Thursday, December 10, 2009



Some of the most severe recommendations in the McCarthy Report will not be implemented this year, but with a similar budget promised for next year and the year after, it's far from over for communities.

For now, commentators are talking about the cumulative effect of wide-ranging cuts to community supports on top of cuts to social welfare.

At the same time, there's
some good news, relatively speaking (see below).

Gross funding to the
Dept. of Community, Rural & Gaeltacht Affairs is down 13% for 2010 which means:
  • Funding for the combined budgets of the Community Development Programme and Local Development and Social Inclusion Programme (due to be integrated) are cut by 10% (equalling a cut of €7.1 m).
  • Community Services Programme reduced by 9% (or by €4.65m)
  • RAPID cut by 24%
  • Drugs Initiative cut by 11%
  • Community and Voluntary Supports cut by 10%
  • Clar funding is down 53%
  • Funding to the Family Support Agency is cut by 9% (or €3.1m); the agency has survived for now.
  • There will be cuts of €25m to the overseas aid budget for 2010. This follows 2009's massive cut by 24% (€224m).
And the good news (relatively speaking):
  • Charities will benefit from the 0.5% reduction in the VAT rate.
  • Funding will continue to 21 volunteer centres and other volunteering initiatives.
  • "Employment levels will be maintained at existing levels in 450 community projects under the Community Services Programme (CSP) by requiring projects to generate additional resources from their operations."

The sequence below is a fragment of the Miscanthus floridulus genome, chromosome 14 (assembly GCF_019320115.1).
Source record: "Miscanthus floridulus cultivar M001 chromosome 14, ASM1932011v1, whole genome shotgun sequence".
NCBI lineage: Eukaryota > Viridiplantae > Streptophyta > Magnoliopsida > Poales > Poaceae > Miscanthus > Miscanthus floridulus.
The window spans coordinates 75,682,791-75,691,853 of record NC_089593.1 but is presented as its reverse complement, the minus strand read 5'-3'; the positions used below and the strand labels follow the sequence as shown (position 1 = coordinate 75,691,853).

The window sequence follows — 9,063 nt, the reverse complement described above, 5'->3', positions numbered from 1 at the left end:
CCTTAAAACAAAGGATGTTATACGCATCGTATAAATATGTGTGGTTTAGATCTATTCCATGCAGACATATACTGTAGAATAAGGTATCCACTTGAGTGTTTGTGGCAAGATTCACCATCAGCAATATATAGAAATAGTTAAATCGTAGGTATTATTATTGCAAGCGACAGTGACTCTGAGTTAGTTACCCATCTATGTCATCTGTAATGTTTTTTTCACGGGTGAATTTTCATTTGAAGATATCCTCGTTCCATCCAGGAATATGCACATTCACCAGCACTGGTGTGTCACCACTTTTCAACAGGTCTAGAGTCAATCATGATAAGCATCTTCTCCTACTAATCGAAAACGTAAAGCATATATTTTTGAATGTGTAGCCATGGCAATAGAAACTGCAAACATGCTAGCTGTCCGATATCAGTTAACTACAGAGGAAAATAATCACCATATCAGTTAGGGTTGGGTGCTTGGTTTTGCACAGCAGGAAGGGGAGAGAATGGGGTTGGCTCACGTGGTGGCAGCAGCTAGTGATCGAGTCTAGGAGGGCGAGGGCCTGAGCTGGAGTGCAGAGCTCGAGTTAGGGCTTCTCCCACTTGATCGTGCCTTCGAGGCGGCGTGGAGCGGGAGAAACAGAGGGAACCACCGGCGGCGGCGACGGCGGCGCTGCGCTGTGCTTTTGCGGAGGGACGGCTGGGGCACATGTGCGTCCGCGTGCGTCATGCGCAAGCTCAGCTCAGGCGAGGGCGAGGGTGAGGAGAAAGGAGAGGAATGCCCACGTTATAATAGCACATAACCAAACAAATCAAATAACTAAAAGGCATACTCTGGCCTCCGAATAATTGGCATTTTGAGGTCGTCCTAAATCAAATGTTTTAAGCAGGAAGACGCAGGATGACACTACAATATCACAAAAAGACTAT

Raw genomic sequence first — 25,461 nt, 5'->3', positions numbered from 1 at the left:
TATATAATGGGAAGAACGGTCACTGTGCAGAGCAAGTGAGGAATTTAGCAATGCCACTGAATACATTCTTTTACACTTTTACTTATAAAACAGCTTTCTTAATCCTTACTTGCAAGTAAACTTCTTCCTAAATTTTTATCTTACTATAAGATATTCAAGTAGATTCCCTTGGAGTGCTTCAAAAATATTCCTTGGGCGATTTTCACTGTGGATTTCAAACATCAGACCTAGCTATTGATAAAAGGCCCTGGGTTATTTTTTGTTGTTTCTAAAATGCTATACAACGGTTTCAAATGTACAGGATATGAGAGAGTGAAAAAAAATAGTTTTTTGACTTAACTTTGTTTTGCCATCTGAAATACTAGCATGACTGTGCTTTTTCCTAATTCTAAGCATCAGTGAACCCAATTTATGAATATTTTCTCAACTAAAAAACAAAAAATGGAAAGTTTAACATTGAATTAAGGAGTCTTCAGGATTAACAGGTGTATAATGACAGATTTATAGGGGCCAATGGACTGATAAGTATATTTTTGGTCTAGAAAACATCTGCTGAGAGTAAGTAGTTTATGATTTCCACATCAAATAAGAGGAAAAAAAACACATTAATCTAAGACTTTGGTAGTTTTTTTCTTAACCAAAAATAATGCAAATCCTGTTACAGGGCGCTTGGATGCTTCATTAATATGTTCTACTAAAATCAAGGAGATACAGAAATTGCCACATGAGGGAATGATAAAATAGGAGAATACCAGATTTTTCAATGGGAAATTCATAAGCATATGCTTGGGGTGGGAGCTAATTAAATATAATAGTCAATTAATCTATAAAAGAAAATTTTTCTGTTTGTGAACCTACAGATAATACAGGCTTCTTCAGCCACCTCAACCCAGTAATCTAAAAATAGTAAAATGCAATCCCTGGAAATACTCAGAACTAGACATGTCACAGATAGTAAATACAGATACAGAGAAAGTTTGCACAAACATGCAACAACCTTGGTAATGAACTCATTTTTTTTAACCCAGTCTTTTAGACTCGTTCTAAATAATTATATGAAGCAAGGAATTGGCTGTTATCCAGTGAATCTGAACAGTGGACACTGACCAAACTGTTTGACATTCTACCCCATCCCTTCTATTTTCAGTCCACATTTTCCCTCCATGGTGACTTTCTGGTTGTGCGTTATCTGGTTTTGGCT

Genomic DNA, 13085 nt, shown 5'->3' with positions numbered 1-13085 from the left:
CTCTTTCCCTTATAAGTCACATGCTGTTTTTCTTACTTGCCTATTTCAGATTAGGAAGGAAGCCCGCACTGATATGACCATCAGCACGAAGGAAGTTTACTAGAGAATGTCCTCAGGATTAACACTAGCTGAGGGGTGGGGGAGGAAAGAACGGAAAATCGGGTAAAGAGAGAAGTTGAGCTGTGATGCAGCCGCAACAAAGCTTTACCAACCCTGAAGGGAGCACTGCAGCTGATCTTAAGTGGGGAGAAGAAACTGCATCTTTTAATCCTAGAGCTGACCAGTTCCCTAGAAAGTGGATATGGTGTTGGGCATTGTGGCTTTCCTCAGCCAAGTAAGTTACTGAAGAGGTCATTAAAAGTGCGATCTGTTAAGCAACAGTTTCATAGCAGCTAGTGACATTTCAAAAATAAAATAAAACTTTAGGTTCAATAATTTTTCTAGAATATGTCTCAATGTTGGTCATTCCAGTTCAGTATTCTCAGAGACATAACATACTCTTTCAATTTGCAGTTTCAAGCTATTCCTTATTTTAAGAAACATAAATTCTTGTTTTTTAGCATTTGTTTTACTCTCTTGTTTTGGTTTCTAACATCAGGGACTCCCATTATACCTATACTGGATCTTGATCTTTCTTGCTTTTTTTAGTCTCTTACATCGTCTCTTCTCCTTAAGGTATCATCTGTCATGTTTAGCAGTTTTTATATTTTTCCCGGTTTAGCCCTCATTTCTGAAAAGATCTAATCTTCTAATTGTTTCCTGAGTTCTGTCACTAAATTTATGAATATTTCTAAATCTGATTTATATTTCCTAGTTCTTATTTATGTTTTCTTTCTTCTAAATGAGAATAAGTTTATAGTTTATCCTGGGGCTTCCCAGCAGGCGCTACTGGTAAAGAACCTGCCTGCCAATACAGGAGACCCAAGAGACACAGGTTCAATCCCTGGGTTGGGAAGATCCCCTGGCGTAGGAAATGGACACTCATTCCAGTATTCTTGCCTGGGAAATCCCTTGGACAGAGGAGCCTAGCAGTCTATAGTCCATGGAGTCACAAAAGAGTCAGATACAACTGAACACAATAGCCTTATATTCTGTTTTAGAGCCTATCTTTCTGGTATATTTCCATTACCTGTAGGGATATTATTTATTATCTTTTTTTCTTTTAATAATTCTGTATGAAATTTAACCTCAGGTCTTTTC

• "Increased funding for the EU co-funded Rural Development Programme for Ireland 2007-2013 (LEADER)."
  • "A revised Scheme of Community Support for Older People will be introduced early in 2010, which will provide security equipment for upwards of 9,000 older people."
  • "Capital funding of €33m is being provided for the Gaeltacht and Islands in 2010." Does this mean the likes of the airfield in Inisbofin will open in 2010? Time will tell.
At individual level, among the hardest-hit are: newly jobless young people who may now think harder about emigrating. In 2010 they will see their benefits cut by 25% (to €150 per week) if they're under 25 years of age, and by 50% (to €100 per week) if aged between 20 and 22 years.

Thursday, December 3, 2009

Poor Can't Pay Campaign launches Video

Some of Ireland’s leading NGO’s and trade unions have joined forces to launch a new campaign called “The Poor Can’t Pay” which aims to mobilise active opposition to proposed cuts to basic social welfare payments or the minimum wage.

The Poor Can't Pay campaign said that people earning the minimum wage or living on social welfare did not cause Ireland's economic crisis and should not be forced to pay the price of the recession.

The campaign was launched as a joint initiative by the following NGO’s and trade unions: Age Action, Barnardos, CORI Justice, EAPN, Focus Ireland, INOU, Mandate, National Women’s Council of Ireland, SIPTU and SVP.